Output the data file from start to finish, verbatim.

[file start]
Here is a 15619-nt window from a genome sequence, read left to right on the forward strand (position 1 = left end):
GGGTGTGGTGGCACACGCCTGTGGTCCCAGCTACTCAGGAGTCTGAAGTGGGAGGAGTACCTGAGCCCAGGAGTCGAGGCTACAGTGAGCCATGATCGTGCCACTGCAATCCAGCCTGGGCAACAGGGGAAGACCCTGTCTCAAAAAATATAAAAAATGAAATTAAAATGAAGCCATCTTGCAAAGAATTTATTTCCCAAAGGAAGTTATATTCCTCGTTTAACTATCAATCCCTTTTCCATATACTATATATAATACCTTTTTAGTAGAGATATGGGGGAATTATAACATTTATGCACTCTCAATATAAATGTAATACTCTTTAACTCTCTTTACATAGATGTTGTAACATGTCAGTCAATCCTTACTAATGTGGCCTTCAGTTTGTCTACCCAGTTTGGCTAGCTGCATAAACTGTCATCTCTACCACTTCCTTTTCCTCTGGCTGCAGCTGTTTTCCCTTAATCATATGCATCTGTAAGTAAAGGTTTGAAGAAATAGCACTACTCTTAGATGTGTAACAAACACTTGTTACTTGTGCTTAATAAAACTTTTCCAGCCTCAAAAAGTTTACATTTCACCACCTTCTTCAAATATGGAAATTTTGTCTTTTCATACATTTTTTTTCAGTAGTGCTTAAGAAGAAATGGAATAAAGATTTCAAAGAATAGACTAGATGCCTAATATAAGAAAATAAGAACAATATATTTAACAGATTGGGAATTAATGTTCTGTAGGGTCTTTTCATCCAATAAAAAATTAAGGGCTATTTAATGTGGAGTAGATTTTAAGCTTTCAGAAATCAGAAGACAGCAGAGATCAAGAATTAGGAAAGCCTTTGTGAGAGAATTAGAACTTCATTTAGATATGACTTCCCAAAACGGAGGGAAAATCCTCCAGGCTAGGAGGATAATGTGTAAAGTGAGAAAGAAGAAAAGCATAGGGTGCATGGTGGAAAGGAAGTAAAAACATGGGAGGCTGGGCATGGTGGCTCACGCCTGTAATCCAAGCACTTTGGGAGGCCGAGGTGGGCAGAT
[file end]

Here is a 15619-nt window from a genome sequence, read left to right on the forward strand (position 1 = left end):
GGGTGTGGTGGCACACGCCTGTGGTCCCAGCTACTCAGGAGTCTGAAGTGGGAGGAGTACCTGAGCCCAGGAGTCGAGGCTACAGTGAGCCATGATCGTGCCACTGCAATCCAGCCTGGGCAACAGGGGAAGACCCTGTCTCAAAAAATATAAAAAATGAAATTAAAATGAAGCCATCTTGCAAAGAATTTATTTCCCAAAGGAAGTTATATTCCTCGTTTAACTATCAATCCCTTTTCCATATACTATATATAATACCTTTTTAGTAGAGATATGGGGGAATTATAACATTTATGCACTCTCAATATAAATGTAATACTCTTTAACTCTCTTTACATAGATGTTGTAACATGTCAGTCAATCCTTACTAATGTGGCCTTCAGTTTGTCTACCCAGTTTGGCTAGCTGCATAAACTGTCATCTCTACCACTTCCTTTTCCTCTGGCTGCAGCTGTTTTCCCTTAATCATATGCATCTGTAAGTAAAGGTTTGAAGAAATAGCACTACTCTTAGATGTGTAACAAACACTTGTTACTTGTGCTTAATAAAACTTTTCCAGCCTCAAAAAGTTTACATTTCACCACCTTCTTCAAATATGGAAATTTTGTCTTTTCATACATTTTTTTTCAGTAGTGCTTAAGAAGAAATGGAATAAAGATTTCAAAGAATAGACTAGATGCCTAATATAAGAAAATAAGAACAATATATTTAACAGATTGGGAATTAATGTTCTGTAGGGTCTTTTCATCCAATAAAAAATTAAGGGCTATTTAATGTGGAGTAGATTTTAAGCTTTCAGAAATCAGAAGACAGCAGAGATCAAGAATTAGGAAAGCCTTTGTGAGAGAATTAGAACTTCATTTAGATATGACTTCCCAAAACGGAGGGAAAATCCTCCAGGCTAGGAGGATAATGTGTAAAGTGAGAAAGAAGAAAAGCATAGGGTGCATGGTGGAAAGGAAGTAAAAACATGGGAGGCTGGGCATGGTGGCTCACGCCTGTAATCCAAGCACTTTGGGAGGCCGAGGTGGGCAGAT